CBPP says Regressive Cigarette Taxes are Okay Because: The Benefit Principle

March 20, 2014

On March 19th, 2014, the Center on Budget and Policy Priorities released a paper praising President Obama’s plan to raise the federal cigarette excise tax in order to finance early childhood education.

The cigarette excise tax is regarded as a regressive tax because it targets smokers, a population that has lower levels of income on average than the U.S. population at large. From CBPP: “29 percent of poor adults smoke, compared to 18 percent of non-poor adults” and “expenditure for cigarettes account for a greater share of lower-income households’ budgets.”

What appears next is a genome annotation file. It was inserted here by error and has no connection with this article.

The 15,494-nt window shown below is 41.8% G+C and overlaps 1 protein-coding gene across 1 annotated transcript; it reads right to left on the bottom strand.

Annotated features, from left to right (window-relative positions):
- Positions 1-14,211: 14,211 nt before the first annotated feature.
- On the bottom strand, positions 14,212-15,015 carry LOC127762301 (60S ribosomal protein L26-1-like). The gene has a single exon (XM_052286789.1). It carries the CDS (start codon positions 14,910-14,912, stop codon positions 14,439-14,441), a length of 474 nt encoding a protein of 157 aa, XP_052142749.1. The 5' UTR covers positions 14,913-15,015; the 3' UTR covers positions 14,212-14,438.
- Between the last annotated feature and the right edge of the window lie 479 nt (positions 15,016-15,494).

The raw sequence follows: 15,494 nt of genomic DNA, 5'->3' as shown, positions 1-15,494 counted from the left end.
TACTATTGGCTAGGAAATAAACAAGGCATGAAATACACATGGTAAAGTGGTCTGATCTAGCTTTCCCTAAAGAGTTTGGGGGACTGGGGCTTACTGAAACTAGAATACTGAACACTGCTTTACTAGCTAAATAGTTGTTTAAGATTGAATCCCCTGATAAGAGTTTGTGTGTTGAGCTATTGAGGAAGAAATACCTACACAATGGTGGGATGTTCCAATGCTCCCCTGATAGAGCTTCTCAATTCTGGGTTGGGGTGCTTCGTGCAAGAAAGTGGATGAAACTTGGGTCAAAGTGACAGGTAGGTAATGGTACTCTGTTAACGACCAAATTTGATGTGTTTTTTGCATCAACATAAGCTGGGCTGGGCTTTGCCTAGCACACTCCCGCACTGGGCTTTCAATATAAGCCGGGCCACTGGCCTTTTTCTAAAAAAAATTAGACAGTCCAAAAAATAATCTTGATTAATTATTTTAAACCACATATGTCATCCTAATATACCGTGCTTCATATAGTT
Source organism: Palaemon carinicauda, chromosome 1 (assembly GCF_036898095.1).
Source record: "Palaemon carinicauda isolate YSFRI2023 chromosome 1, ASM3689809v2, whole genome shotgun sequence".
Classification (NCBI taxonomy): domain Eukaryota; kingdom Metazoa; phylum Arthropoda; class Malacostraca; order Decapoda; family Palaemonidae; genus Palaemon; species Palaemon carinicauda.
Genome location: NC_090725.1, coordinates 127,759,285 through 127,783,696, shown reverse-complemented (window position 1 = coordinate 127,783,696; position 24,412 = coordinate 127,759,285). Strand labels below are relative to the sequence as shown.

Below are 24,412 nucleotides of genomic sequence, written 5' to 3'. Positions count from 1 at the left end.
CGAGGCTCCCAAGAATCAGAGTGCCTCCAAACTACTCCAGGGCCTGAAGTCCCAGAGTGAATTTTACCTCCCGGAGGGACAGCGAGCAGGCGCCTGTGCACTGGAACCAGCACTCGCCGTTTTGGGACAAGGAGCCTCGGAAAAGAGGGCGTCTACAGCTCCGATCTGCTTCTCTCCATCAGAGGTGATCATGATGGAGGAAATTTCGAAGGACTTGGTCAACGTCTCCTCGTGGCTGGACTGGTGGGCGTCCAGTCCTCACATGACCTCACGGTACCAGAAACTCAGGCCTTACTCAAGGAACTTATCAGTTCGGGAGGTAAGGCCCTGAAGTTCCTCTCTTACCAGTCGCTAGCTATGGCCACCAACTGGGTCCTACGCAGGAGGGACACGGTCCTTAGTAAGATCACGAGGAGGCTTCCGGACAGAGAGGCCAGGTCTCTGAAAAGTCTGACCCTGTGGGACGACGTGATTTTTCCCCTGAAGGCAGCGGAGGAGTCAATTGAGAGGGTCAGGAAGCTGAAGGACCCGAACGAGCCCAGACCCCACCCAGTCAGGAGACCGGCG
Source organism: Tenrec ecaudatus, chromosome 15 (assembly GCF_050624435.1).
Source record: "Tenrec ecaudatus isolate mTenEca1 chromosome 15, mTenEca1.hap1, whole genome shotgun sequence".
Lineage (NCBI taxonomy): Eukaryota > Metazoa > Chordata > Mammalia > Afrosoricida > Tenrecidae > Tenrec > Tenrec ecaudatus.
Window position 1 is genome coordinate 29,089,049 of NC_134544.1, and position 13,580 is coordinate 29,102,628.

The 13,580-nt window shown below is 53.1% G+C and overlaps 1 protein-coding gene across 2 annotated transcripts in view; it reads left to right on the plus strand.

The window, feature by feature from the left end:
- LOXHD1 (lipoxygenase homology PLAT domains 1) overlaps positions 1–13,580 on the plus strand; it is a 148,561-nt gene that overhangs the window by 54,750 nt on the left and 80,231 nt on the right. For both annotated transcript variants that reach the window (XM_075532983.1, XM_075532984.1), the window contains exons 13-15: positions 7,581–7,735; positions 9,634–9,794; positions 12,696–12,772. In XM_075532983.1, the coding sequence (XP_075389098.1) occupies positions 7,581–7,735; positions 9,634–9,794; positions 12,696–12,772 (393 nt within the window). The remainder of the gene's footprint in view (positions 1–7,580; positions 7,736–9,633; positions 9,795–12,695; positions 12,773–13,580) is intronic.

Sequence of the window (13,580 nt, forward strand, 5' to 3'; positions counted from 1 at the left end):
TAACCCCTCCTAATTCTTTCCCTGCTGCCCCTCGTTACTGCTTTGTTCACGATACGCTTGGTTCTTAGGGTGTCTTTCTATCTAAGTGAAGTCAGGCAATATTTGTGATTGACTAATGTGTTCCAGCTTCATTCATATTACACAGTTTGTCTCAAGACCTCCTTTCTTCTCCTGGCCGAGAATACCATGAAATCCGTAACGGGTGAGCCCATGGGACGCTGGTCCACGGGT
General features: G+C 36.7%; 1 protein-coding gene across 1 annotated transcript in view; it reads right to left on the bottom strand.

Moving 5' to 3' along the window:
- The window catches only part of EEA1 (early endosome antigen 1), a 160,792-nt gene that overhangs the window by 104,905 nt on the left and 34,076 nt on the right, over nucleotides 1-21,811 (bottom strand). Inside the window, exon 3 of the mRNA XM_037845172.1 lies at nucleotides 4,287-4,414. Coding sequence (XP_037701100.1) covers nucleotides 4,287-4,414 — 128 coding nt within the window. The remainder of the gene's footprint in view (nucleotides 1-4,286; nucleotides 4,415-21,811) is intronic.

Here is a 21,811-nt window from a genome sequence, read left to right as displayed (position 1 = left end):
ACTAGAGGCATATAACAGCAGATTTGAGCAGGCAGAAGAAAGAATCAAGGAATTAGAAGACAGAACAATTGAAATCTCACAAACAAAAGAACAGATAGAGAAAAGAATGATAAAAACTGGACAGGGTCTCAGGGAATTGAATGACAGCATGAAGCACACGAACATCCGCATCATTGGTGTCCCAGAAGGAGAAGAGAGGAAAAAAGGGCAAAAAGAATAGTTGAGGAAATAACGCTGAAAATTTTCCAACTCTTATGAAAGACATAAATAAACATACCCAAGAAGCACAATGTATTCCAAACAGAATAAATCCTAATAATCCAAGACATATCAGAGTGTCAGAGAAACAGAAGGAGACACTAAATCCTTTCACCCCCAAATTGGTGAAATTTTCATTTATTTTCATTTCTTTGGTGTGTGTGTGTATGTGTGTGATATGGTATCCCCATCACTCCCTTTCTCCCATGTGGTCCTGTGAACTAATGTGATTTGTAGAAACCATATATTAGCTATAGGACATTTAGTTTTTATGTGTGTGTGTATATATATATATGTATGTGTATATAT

Generally, CBPP is opposed to regressive taxes and favors the more progressive income tax. But this time, the regressivity of the cigarette tax doesn’t bother CBPP.

They say that a cigarette tax isn’t really that regressive because the population that pays the tax benefits the most from the tax through health benefits and increased funding for early childhood education. They are getting what they pay for.

In essence, the CBPP is endorsing the benefit principle: a principle that states that taxes people pay should reflect the benefits and the costs of services they receive.

I assume this means the CBPP will be more sympathetic to these statements now:

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